I have seen a lot of things online this week stating that it’s almost a year since everything locked down, and that little did we know how things were going to change.
A year ago, I was preparing a paper that I was due to give at Glasgow University’s Outlander conference. The topic I was going to talk about was 18th-century female servants in the Gaidhealtachd and Mrs Fitz. I was so excited about the conference, friends were going to be coming from all over the world, I was going to be talking with academics about our research interests and there were evening events planned for every day as well. and it was all going to be about a series of books I and many others had read and loved.
Obviously that didn’t happen. My friends Gillebrìde MacMillan, Adhamh O’Broin and Andrew MacAlindon were due to hold an evening concert on 1st June in the centre of Glasgow. Obviously that had to be cancelled as well. In a chat with Gillebrìde, I suggested that it was held online. I had heard about some new software called Zoom, and it sounded like it could be a great alternative. And as a postgrad at the University of the Highlands and Islands, I was used to online lectures and knew that it was a format which worked.
Gillebrìde and the lads took on board my suggestion, and on 1st June last year folks from all over the world were able to gather together virtually from the comfort of their own homes. It was glorious to be in a Zoom with friends I hadn’t been able to catch up with in person for ages and every single person there had a glorious time.
Of course, lockdown didn’t stop and Gillebrìde carried on organising the ceilidhs monthly during last summer, and kindly invited me to give a couple of talks as well. As a highly sensitive introvert, I find giving talks particularly stressful (even when it’s on a subject I know) but I was very glad of the chance to tell folks about stuff I had learned during my second masters’ degree (& dispel a few things that a certain TV show we all love got wrong). The breakout rooms were a great idea of Gillebride’s; they gave the presenters time to relax a bit and also gave us a chance just to chat with those attending. Gillebrìde is a wonderful host, as well as musician and academic, and everyone there felt as if we were indeed enjoying a few hours of what it might like to be at an actual ceilidh (which is not dance-based, but is actually simply a gathering where songs and stories are shared, along with alcohol!)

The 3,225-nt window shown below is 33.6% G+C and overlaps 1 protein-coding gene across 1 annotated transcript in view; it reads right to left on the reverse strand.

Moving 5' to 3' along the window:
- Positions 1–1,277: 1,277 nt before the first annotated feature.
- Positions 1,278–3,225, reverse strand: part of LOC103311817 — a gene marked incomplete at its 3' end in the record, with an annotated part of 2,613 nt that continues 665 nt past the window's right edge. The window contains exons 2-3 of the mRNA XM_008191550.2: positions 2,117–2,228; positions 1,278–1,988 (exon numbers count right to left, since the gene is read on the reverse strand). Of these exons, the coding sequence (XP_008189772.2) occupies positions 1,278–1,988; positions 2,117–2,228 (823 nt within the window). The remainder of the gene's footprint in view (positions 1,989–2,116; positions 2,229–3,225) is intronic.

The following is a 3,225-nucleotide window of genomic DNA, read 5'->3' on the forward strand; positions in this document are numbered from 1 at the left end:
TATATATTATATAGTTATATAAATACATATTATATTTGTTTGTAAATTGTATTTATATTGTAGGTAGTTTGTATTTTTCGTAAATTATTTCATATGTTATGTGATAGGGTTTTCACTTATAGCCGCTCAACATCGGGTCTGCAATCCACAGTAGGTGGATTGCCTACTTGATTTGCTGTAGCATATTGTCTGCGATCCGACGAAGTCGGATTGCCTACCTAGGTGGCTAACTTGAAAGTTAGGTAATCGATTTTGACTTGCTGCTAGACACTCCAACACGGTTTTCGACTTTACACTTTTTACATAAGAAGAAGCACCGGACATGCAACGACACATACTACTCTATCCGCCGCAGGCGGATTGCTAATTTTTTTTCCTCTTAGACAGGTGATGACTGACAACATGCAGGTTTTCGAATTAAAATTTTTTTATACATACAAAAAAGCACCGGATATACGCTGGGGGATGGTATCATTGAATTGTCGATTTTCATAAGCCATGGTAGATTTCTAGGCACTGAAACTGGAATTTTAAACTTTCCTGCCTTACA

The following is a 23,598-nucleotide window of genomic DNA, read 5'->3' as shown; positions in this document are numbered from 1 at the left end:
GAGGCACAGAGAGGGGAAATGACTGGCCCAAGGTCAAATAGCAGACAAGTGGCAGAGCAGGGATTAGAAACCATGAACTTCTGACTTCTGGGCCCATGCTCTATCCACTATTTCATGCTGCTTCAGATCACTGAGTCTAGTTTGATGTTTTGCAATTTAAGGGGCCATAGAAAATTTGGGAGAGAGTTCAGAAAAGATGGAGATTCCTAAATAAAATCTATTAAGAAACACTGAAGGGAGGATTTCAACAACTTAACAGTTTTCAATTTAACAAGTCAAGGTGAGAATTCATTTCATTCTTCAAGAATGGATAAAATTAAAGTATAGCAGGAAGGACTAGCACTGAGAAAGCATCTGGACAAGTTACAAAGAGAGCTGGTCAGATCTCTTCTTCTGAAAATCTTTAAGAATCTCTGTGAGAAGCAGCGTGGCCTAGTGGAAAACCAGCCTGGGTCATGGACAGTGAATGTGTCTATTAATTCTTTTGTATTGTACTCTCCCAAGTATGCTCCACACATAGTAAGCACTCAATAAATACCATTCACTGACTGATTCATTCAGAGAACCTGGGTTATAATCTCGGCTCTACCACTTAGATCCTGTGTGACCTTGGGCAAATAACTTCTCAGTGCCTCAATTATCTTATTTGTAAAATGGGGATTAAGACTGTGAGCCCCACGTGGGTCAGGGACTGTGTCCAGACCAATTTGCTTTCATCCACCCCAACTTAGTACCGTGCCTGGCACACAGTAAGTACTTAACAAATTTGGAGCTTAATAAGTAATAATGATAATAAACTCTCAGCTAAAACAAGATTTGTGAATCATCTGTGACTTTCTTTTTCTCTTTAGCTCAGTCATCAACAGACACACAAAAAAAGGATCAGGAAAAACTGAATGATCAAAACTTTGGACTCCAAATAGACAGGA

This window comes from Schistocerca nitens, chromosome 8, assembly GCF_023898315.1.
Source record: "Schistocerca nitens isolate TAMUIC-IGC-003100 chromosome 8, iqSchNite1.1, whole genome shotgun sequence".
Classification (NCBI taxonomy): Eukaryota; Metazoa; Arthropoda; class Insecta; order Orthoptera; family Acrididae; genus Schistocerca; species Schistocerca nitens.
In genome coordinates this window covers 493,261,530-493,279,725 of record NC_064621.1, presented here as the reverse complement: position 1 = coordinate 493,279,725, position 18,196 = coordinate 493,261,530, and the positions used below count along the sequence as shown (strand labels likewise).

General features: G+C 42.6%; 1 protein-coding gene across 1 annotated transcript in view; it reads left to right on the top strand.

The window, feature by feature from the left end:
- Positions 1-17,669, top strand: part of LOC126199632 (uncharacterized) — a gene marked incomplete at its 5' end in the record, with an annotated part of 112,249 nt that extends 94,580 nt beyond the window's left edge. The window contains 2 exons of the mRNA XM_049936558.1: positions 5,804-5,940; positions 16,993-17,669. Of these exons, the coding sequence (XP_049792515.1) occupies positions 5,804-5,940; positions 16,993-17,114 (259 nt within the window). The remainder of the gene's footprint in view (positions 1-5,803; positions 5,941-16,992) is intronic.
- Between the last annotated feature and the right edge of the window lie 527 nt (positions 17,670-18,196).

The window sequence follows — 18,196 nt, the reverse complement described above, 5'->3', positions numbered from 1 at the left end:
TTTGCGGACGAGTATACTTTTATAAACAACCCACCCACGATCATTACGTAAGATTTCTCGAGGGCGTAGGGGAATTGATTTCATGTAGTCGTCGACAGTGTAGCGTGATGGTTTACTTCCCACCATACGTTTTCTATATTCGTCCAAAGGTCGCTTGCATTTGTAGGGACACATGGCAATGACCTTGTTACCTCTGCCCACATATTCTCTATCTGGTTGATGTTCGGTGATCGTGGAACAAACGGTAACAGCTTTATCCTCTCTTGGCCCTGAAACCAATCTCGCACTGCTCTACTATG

I was quite upset when Gillebrìde was no longer able to carry on organising them due to work commitments so I asked if I could have a go at organising them for a while, and so I did. I organised six ceilidhs in all, roughly every month, and welcomed folks from all over the world (mainly North America but also Germany, Sweden, Norway, Finland, England, Ireland, Wales, Scotland, Italy Spain and France). There were interesting talks, wonderful stories and beautiful music at each.
I personally felt a real sense of community being created, both with the group of usual presenters (who genuinely love spending time together) and with new friendships which were being formed with guests. It was a chance for friends who haven’t seen each other in ages to catch up, a chance for native Gaelic speakers to have wee chats in Gaelic when they don’t in their everyday lives, and a chance for our friends who have been missing be able to spend time in our beautiful country to go on a wee virtual tour every month courtesy of Andy the Highlander.
I have had some really positive feedback from most folks attending (all bar one, actually). Most have told me how the ceilidhs gave them something to look forward to every month, how they always learned something new and how they enjoyed the company of others. They all stated (again all bar one) indicated that the online gatherings were great for their mental health and offered them a break from “all the nonsense going on in the world presently”.
For me they served several functions. Firstly the camaraderie was wonderful, as was the sense of community. And it felt great helping out friends here financially, all of whom have suffered financially for to the pandemic.
However they were quite stressful to organise, as only the December event broke even (my husband kindly contributing varying amounts every month) and I spent two weeks every month worrying about ticket sales.
I decided to stop organising the ceilidhs, despite loving them, partly due to ill health (I have endometriosis and seemingly now I may well have long covid as well, with it badly affecting my eyes and energy levels) but sadly also because someone I once considered a friend and used to have a great deal of respect for has become someone I genuinely wish I had never met. I won’t discuss it any more, except to say there is only one other person I can say that about.
Over the next few months I want to focus on getting well again, slowly. I’ve also got some exciting things I’m slowly working on just now too. However, when I am feeling better and have got over the hurt this individual has caused me, I hope to once again organise an online gathering. For auld lang syne.
Joanne Watson BA (Hons), MA, MLitt (Dist)